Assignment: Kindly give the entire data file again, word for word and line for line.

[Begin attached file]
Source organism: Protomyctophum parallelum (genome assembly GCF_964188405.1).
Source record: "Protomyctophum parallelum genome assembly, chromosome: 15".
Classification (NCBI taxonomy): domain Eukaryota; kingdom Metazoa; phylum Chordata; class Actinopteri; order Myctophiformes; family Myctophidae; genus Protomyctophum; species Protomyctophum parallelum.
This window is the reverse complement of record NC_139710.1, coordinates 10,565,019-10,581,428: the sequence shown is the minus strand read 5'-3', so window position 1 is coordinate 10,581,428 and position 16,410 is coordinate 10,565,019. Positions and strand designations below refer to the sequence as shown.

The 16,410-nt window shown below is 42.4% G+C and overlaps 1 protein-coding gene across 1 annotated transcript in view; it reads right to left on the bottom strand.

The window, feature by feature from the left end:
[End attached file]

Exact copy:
Source organism: Protomyctophum parallelum (genome assembly GCF_964188405.1).
Source record: "Protomyctophum parallelum genome assembly, chromosome: 15".
Classification (NCBI taxonomy): domain Eukaryota; kingdom Metazoa; phylum Chordata; class Actinopteri; order Myctophiformes; family Myctophidae; genus Protomyctophum; species Protomyctophum parallelum.
This window is the reverse complement of record NC_139710.1, coordinates 10,565,019-10,581,428: the sequence shown is the minus strand read 5'-3', so window position 1 is coordinate 10,581,428 and position 16,410 is coordinate 10,565,019. Positions and strand designations below refer to the sequence as shown.

The 16,410-nt window shown below is 42.4% G+C and overlaps 1 protein-coding gene across 1 annotated transcript in view; it reads right to left on the bottom strand.

The window, feature by feature from the left end: